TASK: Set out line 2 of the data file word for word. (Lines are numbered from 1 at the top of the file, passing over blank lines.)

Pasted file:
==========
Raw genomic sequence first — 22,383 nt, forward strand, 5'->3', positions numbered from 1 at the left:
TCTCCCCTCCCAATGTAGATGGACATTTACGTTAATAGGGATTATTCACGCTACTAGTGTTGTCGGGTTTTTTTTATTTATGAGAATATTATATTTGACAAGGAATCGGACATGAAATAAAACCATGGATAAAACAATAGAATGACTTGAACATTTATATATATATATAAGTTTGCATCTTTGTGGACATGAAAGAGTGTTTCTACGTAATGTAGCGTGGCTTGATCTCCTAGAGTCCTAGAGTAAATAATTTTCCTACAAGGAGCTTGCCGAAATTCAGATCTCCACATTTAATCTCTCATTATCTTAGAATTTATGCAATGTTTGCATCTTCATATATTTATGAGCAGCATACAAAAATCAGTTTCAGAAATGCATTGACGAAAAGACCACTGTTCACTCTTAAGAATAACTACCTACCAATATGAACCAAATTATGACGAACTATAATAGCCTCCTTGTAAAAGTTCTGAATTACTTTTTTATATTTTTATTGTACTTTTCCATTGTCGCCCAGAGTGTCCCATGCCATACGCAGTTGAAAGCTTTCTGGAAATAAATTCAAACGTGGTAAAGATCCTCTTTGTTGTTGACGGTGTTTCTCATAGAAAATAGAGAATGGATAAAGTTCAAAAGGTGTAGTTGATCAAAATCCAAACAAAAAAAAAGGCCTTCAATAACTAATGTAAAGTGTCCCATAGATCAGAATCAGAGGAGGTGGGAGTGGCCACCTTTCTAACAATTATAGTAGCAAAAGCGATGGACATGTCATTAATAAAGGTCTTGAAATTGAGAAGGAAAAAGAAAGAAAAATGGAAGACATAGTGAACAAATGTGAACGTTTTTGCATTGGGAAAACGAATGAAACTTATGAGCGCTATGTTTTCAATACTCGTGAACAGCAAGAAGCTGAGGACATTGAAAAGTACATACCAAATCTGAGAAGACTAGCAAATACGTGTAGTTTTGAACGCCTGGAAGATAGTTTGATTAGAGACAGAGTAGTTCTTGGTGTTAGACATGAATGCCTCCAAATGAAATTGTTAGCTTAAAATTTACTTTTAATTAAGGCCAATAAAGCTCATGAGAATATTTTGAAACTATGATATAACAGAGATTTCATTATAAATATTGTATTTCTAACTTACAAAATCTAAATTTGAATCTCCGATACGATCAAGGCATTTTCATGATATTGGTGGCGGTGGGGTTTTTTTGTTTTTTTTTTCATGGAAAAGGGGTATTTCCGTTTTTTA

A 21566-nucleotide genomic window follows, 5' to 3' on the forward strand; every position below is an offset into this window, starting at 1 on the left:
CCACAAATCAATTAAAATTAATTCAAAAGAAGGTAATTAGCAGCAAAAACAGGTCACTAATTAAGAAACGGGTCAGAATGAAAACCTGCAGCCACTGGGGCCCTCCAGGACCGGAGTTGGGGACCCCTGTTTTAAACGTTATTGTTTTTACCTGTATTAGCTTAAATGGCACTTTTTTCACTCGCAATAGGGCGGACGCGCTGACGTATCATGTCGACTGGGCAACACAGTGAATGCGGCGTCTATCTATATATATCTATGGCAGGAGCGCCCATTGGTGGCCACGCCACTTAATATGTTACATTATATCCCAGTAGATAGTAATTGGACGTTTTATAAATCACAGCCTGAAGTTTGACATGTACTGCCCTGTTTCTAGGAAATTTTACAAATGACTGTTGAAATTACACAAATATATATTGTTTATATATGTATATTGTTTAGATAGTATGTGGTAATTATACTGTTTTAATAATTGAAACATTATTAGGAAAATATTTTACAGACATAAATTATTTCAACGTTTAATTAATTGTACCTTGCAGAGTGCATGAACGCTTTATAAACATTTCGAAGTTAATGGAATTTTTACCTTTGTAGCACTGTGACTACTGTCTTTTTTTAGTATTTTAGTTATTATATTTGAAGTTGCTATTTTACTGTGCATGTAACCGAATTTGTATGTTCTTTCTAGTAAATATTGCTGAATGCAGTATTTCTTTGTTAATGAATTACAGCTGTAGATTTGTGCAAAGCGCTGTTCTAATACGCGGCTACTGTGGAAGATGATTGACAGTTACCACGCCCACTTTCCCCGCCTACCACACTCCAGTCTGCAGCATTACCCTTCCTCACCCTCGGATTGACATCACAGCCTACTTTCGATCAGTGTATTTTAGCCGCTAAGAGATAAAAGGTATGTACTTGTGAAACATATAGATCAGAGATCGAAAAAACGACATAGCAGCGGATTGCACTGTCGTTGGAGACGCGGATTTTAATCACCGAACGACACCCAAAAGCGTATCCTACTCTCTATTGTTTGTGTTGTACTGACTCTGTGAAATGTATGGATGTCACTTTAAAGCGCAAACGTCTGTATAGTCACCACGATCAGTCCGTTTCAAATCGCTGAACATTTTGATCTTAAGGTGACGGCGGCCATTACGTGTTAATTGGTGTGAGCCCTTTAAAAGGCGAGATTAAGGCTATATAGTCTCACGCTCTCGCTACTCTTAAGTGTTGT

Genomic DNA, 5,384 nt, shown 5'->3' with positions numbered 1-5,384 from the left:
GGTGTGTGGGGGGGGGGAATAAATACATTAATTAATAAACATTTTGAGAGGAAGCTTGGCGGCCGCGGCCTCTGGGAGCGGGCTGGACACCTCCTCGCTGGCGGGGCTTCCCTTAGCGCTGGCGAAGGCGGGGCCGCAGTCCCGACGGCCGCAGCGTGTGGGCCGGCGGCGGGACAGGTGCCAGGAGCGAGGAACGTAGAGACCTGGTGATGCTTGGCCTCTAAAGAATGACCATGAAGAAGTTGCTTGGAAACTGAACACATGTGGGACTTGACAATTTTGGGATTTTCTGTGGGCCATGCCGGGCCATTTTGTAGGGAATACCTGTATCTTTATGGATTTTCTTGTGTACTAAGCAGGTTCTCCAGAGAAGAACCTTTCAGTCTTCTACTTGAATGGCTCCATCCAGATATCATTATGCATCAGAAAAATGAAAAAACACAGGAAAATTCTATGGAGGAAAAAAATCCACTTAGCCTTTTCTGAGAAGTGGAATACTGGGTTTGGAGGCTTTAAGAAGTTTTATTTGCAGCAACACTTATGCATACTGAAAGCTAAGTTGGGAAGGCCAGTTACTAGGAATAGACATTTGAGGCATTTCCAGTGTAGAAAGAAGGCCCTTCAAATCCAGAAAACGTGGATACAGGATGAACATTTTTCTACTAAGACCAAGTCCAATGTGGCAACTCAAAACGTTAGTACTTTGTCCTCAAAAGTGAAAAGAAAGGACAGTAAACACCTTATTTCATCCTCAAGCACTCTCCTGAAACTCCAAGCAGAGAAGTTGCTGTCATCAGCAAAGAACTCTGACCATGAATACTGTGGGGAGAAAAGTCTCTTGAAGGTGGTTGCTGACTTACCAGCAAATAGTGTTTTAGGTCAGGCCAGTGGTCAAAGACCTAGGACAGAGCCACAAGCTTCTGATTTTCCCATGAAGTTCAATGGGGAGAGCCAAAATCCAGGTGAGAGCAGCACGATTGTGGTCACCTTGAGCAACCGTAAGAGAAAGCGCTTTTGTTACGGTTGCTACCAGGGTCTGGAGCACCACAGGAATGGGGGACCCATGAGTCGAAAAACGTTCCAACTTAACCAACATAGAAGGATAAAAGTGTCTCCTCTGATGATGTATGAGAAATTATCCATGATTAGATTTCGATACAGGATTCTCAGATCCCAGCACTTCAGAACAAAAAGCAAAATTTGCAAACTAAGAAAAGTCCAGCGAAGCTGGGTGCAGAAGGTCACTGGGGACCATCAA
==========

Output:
TCTCCCCTCCCAATGTAGATGGACATTTACGTTAATAGGGATTATTCACGCTACTAGTGTTGTCGGGTTTTTTTTATTTATGAGAATATTATATTTGACAAGGAATCGGACATGAAATAAAACCATGGATAAAACAATAGAATGACTTGAACATTTATATATATATATAAGTTTGCATCTTTGTGGACATGAAAGAGTGTTTCTACGTAATGTAGCGTGGCTTGATCTCCTAGAGTCCTAGAGTAAATAATTTTCCTACAAGGAGCTTGCCGAAATTCAGATCTCCACATTTAATCTCTCATTATCTTAGAATTTATGCAATGTTTGCATCTTCATATATTTATGAGCAGCATACAAAAATCAGTTTCAGAAATGCATTGACGAAAAGACCACTGTTCACTCTTAAGAATAACTACCTACCAATATGAACCAAATTATGACGAACTATAATAGCCTCCTTGTAAAAGTTCTGAATTACTTTTTTATATTTTTATTGTACTTTTCCATTGTCGCCCAGAGTGTCCCATGCCATACGCAGTTGAAAGCTTTCTGGAAATAAATTCAAACGTGGTAAAGATCCTCTTTGTTGTTGACGGTGTTTCTCATAGAAAATAGAGAATGGATAAAGTTCAAAAGGTGTAGTTGATCAAAATCCAAACAAAAAAAAAGGCCTTCAATAACTAATGTAAAGTGTCCCATAGATCAGAATCAGAGGAGGTGGGAGTGGCCACCTTTCTAACAATTATAGTAGCAAAAGCGATGGACATGTCATTAATAAAGGTCTTGAAATTGAGAAGGAAAAAGAAAGAAAAATGGAAGACATAGTGAACAAATGTGAACGTTTTTGCATTGGGAAAACGAATGAAACTTATGAGCGCTATGTTTTCAATACTCGTGAACAGCAAGAAGCTGAGGACATTGAAAAGTACATACCAAATCTGAGAAGACTAGCAAATACGTGTAGTTTTGAACGCCTGGAAGATAGTTTGATTAGAGACAGAGTAGTTCTTGGTGTTAGACATGAATGCCTCCAAATGAAATTGTTAGCTTAAAATTTACTTTTAATTAAGGCCAATAAAGCTCATGAGAATATTTTGAAACTATGATATAACAGAGATTTCATTATAAATATTGTATTTCTAACTTACAAAATCTAAATTTGAATCTCCGATACGATCAAGGCATTTTCATGATATTGGTGGCGGTGGGGTTTTTTTGTTTTTTTTTTCATGGAAAAGGGGTATTTCCGTTTTTTA